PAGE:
12. The review maintained the original refusals in full.
The judge's decision
13. At [1.3]-[1.7] the judge sets out in some detail the reasons provided by the respondent in the refusal notices. At [2.2] the judge summarises the contents of the Entry Clearance Managers review, including the point underlined in the passage quoted above. The oral evidence of the sponsor is set out in some detail at [4.1]-[4.6]. [5.2] includes an express reference to Rai [2017] EWCA Civ 320.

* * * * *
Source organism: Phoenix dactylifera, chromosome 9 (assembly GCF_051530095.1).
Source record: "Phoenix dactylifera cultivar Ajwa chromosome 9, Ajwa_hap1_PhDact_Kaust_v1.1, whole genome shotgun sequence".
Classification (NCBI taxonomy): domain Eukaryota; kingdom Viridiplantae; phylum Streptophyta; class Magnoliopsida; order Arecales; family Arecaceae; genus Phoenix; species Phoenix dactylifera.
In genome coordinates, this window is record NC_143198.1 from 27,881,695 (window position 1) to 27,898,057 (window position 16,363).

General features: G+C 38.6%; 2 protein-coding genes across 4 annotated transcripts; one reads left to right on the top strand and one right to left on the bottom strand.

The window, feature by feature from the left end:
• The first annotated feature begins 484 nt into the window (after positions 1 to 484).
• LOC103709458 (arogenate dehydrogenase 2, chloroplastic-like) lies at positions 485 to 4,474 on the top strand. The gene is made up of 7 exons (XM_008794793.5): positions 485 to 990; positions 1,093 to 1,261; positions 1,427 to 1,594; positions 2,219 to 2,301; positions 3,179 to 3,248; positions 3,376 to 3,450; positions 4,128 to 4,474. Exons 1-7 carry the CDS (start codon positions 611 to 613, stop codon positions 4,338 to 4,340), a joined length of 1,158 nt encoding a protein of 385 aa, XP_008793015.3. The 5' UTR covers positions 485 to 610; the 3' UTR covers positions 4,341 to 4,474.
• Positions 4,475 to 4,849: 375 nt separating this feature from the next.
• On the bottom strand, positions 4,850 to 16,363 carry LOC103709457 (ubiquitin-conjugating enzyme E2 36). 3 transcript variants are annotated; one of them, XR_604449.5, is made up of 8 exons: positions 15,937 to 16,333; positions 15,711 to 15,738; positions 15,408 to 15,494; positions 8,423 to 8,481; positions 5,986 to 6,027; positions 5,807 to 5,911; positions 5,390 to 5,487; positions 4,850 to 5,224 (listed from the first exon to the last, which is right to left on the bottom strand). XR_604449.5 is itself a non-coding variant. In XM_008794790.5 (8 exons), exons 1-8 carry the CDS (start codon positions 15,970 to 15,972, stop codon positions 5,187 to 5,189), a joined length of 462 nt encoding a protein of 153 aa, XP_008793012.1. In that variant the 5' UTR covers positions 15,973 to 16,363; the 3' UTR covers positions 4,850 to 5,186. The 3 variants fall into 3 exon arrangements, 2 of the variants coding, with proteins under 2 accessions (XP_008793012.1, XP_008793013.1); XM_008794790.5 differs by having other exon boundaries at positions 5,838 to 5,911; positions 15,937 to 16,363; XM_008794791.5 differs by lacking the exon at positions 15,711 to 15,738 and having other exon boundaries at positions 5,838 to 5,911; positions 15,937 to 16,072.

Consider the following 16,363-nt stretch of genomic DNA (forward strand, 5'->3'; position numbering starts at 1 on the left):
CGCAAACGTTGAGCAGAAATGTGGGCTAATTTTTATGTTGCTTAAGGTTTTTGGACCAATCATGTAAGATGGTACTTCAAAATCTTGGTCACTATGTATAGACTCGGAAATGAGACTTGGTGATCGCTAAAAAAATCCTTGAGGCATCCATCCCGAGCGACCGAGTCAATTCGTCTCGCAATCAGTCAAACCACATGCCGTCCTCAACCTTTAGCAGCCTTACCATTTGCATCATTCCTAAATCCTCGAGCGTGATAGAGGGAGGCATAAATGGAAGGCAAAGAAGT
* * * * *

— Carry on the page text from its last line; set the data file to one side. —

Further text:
14. The judge's findings of fact are set out at [5.6]-[5.8], with the conclusions drawn therefrom at [5.9]-5.10]. She did not accept that the appellants had been financially dependent upon the sponsor prior to the latter's settlement in the United Kingdom in 2016. One of the reasons for this finding was that stated by the Entry Clearance Manager in their review (see para 11, above) She did not accept that the appellants had been financially dependent upon the sponsor after his move to this country. The judge was unimpressed by the claim that the appellants were themselves unable to find regular employment in Nepal. She was also not satisfied that the two appellants in fact resided together at the same family home, given that money transfer receipts appear to have shown different addresses. It was accepted that the entire family unit had resided together before the sponsor and his wife left Nepal in 2016. The judge accepted that there had been two visits by the sponsor to Nepal since his departure, and that there were telephone communications. However, she did not accept that this amounted to emotional dependency.